[hin-der] /ˈhɪn dər/

verb (used with object)
to cause delay, interruption, or difficulty in; hamper; impede:
The storm hindered our progress.
to prevent from doing, acting, or happening; stop:
to hinder a man from committing a crime.
verb (used without object)
to be an obstacle or impediment.
[hahyn-der] /ˈhaɪn dər/
situated at the rear or back; posterior:
the hinder part of a carcass.
Chiefly Northern and North Midland U.S. the buttocks.
to be or get in the way of (someone or something); hamper
(transitive) to prevent
(prenominal) situated at or further towards the back or rear; posterior: the hinder parts

Old English hindrian “to harm, injure, impair, check, repress,” from Proto-Germanic *hinderojanan (cf. Old Norse hindra, Dutch hinderen, Old High German hintaron, German hindern “to keep back”), from a root meaning “on that side of, behind” (cf. hind (adj.)); thus the ground sense is “to put or keep back,” though this sense in English is recorded only from late 14c. Related: Hindered; hindering.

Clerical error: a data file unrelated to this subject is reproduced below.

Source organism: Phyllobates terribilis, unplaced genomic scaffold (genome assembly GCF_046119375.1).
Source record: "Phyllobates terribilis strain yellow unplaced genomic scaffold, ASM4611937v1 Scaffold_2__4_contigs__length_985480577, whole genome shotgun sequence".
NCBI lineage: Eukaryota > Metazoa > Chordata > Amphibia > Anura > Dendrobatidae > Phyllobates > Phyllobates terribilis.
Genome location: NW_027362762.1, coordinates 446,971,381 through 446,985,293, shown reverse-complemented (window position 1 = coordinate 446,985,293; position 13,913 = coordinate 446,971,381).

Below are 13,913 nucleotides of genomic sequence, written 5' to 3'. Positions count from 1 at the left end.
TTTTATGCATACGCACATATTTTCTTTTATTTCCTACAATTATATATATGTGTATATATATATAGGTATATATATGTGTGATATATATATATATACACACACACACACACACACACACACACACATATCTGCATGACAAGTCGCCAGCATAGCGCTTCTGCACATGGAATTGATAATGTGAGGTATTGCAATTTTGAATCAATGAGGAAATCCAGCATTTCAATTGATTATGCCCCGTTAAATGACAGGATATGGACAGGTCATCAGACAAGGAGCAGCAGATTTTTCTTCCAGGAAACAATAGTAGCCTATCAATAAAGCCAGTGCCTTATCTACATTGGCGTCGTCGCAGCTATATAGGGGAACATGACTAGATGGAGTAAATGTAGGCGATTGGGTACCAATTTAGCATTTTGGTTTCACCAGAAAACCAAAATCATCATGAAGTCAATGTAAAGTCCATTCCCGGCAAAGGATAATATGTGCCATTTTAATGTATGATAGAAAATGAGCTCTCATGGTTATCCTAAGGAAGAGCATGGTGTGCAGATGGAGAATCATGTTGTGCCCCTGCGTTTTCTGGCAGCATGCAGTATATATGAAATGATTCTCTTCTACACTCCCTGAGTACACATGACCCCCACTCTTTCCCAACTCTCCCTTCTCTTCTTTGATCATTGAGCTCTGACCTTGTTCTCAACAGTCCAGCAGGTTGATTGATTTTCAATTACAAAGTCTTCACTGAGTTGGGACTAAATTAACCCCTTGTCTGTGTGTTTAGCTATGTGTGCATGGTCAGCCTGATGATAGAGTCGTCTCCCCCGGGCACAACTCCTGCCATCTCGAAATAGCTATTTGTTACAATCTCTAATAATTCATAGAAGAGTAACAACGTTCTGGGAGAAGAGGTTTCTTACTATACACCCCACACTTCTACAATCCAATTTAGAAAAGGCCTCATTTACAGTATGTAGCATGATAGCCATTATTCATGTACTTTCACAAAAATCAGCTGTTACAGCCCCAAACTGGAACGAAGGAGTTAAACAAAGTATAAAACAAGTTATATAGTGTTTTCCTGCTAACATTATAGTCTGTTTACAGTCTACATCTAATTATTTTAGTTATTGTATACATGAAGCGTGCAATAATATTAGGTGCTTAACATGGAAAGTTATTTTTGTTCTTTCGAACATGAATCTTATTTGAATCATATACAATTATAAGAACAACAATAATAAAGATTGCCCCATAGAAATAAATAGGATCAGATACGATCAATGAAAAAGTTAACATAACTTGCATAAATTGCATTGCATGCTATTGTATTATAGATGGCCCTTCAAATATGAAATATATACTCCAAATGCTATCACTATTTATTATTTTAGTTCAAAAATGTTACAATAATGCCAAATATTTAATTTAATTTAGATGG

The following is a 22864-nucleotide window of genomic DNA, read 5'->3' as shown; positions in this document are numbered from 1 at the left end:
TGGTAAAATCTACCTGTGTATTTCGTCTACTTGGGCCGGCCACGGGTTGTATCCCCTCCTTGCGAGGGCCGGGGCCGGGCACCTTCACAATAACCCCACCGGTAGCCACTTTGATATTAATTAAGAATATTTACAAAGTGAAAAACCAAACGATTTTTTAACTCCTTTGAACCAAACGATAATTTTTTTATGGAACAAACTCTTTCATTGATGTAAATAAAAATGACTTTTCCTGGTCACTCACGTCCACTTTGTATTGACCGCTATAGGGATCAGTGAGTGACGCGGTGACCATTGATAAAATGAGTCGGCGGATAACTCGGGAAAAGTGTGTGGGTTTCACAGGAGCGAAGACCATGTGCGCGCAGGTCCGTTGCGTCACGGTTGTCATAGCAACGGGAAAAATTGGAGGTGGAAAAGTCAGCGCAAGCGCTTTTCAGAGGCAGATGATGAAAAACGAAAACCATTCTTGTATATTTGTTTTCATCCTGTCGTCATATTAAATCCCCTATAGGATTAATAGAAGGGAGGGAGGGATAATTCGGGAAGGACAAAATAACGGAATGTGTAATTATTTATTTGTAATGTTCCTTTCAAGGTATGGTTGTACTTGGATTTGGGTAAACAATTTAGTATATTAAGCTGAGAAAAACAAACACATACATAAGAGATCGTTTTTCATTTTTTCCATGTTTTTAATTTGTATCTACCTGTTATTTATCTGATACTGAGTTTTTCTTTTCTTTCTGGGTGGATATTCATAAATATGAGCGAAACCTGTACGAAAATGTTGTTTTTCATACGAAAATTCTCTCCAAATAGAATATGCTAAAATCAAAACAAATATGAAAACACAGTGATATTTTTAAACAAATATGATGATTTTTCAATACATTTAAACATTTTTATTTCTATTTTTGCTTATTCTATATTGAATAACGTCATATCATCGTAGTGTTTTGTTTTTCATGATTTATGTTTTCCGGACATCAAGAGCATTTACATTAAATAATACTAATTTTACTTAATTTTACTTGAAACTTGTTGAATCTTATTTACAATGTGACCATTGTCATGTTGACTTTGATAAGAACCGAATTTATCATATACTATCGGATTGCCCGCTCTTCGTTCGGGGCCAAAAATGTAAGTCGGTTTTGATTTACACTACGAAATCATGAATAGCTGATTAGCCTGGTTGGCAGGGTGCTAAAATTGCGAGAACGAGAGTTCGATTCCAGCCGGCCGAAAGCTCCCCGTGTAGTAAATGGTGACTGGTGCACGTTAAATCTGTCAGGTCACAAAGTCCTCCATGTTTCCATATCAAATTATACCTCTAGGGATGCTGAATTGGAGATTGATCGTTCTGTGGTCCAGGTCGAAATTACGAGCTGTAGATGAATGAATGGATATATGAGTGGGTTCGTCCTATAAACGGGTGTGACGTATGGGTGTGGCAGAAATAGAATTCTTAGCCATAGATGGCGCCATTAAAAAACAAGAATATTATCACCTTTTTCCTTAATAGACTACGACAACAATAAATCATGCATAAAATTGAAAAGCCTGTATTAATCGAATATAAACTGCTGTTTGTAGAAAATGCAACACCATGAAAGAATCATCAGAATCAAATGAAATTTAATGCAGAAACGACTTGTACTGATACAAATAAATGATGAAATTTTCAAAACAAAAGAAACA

“situated in the rear, toward the back,” late 14c., probably from Old English hinder (adv.) “behind, back, afterward,” but treated as a comparative of hind (adj.). Related to Old High German hintar, German hinter, Gothic hindar “behind.” Middle English had hinderhede, literally “hinder-hood; posterity in time, inferiority in rank;” and hinderling “person fallen from moral or social respectability, wretch.”

n,n phr

The legs •Often in phrases connoting resistance or defiance: He stood up on his short little hinders and got himself a lawyer/ The Packer defense rose on its hind legs again (1940s+)


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